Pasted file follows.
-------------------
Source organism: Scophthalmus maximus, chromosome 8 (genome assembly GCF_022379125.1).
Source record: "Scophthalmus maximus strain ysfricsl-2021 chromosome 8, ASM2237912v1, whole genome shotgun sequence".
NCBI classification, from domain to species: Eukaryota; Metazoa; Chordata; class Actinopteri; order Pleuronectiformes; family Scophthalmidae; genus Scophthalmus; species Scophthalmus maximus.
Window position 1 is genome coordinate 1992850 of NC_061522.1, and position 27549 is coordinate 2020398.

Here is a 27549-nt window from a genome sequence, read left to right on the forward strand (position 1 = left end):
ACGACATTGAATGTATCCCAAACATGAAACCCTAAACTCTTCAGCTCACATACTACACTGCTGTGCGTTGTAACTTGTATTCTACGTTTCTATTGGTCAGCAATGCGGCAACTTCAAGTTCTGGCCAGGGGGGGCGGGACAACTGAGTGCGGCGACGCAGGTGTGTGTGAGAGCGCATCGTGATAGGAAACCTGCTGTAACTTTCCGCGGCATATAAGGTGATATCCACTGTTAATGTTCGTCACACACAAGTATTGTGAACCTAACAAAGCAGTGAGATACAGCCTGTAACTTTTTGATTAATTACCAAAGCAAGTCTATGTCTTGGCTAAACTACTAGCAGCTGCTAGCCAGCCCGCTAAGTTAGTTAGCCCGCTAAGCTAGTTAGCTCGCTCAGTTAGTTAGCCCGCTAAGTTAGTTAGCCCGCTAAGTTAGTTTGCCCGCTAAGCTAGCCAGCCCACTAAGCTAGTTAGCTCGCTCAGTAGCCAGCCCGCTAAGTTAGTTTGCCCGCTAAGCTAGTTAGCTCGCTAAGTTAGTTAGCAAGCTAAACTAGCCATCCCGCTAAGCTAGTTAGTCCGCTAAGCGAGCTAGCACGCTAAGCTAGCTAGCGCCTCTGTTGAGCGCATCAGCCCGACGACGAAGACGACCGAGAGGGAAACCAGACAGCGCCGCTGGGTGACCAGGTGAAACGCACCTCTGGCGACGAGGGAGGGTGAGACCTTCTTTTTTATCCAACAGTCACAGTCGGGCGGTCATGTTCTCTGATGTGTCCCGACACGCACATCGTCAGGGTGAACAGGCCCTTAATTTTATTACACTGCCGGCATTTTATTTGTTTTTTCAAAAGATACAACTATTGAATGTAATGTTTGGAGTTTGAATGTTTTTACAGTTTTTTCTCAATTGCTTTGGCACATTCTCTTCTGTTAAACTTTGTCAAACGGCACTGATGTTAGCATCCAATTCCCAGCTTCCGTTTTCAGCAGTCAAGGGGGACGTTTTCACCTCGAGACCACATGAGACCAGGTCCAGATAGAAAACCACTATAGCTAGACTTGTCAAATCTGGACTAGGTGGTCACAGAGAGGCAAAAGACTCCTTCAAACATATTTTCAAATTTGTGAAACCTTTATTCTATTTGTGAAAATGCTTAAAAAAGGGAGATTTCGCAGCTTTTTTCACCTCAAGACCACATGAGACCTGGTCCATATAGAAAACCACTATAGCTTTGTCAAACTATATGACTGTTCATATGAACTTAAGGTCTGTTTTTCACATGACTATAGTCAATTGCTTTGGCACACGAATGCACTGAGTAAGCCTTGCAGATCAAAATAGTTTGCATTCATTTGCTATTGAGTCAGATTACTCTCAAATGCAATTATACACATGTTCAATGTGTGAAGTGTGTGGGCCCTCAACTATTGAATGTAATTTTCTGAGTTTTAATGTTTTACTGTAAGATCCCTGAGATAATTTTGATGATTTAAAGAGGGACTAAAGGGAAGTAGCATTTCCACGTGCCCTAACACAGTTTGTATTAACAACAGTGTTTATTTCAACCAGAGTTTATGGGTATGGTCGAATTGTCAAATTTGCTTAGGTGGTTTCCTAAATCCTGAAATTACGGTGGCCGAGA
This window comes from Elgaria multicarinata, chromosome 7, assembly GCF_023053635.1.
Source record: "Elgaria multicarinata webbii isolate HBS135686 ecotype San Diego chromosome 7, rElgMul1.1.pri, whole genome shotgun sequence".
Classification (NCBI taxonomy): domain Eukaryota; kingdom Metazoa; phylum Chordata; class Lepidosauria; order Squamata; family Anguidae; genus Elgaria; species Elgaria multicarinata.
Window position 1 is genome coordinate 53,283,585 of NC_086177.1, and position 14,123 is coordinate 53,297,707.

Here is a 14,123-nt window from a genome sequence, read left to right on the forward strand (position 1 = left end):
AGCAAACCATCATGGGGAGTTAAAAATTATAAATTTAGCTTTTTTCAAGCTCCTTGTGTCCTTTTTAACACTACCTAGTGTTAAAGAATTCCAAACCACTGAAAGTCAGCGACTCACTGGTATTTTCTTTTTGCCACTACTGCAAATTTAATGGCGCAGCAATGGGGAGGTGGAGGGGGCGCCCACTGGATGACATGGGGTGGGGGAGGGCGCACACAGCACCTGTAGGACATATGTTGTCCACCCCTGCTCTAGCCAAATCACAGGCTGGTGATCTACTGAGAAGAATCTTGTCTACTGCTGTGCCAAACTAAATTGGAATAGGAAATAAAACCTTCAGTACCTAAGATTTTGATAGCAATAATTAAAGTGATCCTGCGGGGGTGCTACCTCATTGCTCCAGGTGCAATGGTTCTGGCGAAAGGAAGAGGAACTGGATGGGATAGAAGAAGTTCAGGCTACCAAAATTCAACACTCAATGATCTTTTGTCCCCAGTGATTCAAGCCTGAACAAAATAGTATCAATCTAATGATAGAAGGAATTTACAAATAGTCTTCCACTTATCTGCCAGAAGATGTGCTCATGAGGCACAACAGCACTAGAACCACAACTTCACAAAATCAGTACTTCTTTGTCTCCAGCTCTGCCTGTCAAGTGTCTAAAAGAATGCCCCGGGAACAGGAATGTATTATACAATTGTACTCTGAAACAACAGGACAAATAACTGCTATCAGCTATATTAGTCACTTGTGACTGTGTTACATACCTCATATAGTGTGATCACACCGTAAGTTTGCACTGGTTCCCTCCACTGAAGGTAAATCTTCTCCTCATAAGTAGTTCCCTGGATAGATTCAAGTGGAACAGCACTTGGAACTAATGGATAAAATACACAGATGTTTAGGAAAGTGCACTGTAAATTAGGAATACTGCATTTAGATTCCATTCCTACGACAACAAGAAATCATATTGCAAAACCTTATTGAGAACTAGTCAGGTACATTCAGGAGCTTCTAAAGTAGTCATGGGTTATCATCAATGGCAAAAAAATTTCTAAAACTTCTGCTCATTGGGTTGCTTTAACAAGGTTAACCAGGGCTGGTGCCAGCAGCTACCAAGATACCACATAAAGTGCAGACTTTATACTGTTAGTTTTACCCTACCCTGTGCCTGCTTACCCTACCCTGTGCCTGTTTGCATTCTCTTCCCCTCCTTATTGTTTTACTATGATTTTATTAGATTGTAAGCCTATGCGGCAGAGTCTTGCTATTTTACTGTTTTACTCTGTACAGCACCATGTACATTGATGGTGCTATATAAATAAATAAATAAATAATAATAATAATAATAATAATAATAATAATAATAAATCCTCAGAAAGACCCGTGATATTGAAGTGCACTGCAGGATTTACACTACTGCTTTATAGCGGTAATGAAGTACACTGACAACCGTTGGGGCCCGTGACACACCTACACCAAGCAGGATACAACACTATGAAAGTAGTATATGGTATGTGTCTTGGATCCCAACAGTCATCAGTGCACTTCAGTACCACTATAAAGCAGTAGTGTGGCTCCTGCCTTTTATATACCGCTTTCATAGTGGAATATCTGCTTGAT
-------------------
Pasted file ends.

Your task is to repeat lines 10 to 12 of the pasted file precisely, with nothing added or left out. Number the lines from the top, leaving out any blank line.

Window position 1 is genome coordinate 53,283,585 of NC_086177.1, and position 14,123 is coordinate 53,297,707.

Here is a 14,123-nt window from a genome sequence, read left to right on the forward strand (position 1 = left end):
AGCAAACCATCATGGGGAGTTAAAAATTATAAATTTAGCTTTTTTCAAGCTCCTTGTGTCCTTTTTAACACTACCTAGTGTTAAAGAATTCCAAACCACTGAAAGTCAGCGACTCACTGGTATTTTCTTTTTGCCACTACTGCAAATTTAATGGCGCAGCAATGGGGAGGTGGAGGGGGCGCCCACTGGATGACATGGGGTGGGGGAGGGCGCACACAGCACCTGTAGGACATATGTTGTCCACCCCTGCTCTAGCCAAATCACAGGCTGGTGATCTACTGAGAAGAATCTTGTCTACTGCTGTGCCAAACTAAATTGGAATAGGAAATAAAACCTTCAGTACCTAAGATTTTGATAGCAATAATTAAAGTGATCCTGCGGGGGTGCTACCTCATTGCTCCAGGTGCAATGGTTCTGGCGAAAGGAAGAGGAACTGGATGGGATAGAAGAAGTTCAGGCTACCAAAATTCAACACTCAATGATCTTTTGTCCCCAGTGATTCAAGCCTGAACAAAATAGTATCAATCTAATGATAGAAGGAATTTACAAATAGTCTTCCACTTATCTGCCAGAAGATGTGCTCATGAGGCACAACAGCACTAGAACCACAACTTCACAAAATCAGTACTTCTTTGTCTCCAGCTCTGCCTGTCAAGTGTCTAAAAGAATGCCCCGGGAACAGGAATGTATTATACAATTGTACTCTGAAACAACAGGACAAATAACTGCTATCAGCTATATTAGTCACTTGTGACTGTGTTACATACCTCATATAGTGTGATCACACCGTAAGTTTGCACTGGTTCCCTCCACTGAAGGTAAATCTTCTCCTCATAAGTAGTTCCCTGGATAGATTCAAGTGGAACAGCACTTGGAACTAATGGATAAAATACACAGATGTTTAGGAAAGTGCACTGTAAATTAGGAATACTGCATTTAGATTCCATTCCTACGACAACAAGAAATCATATTGCAAAACCTTATTGAGAACTAGTCAGGTACATTCAGGAGCTTCTAAAGTAGTCATGGGTTATCATCAATGGCAAAAAAATTTCTAAAACTTCTGCTCATTGGGTTGCTTTAACAAGGTTAACCAGGGCTGGTGCCAGCAGCTACCAAGATACCACATAAAGTGCAGACTTTATACTGTTAGTTTTACCCTACCCTGTGCCTGCTTACCCTACCCTGTGCCTGTTTGCATTCTCTTCCCCTCCTTATTGTTTTACTATGATTTTATTAGATTGTAAGCCTATGCGGCAGAGTCTTGCTATTTTACTGTTTTACTCTGTACAGCACCATGTACATTGATGGTGCTATATAAATAAATAAATAAATAATAATAATAATAATAATAATAATAATAATAATAAATCCTCAGAAAGACCCGTGATATTGAAGTGCACTGCAGGATTTACACTACTGCTTTATAGCGGTAATGAAGTACACTGACAACCGTTGGGGCCCGTGACACACCTACACCAAGCAGGATACAACACTATGAAAGTAGTATATGGTATGTGTCTTGGATCCCAACAGTCATCAGTGCACTTCAGTACCACTATAAAGCAGTAGTGTGGCTCCTGCCTTTTATATACCGCTTTCATAGTGGAATATCTGCTTGAT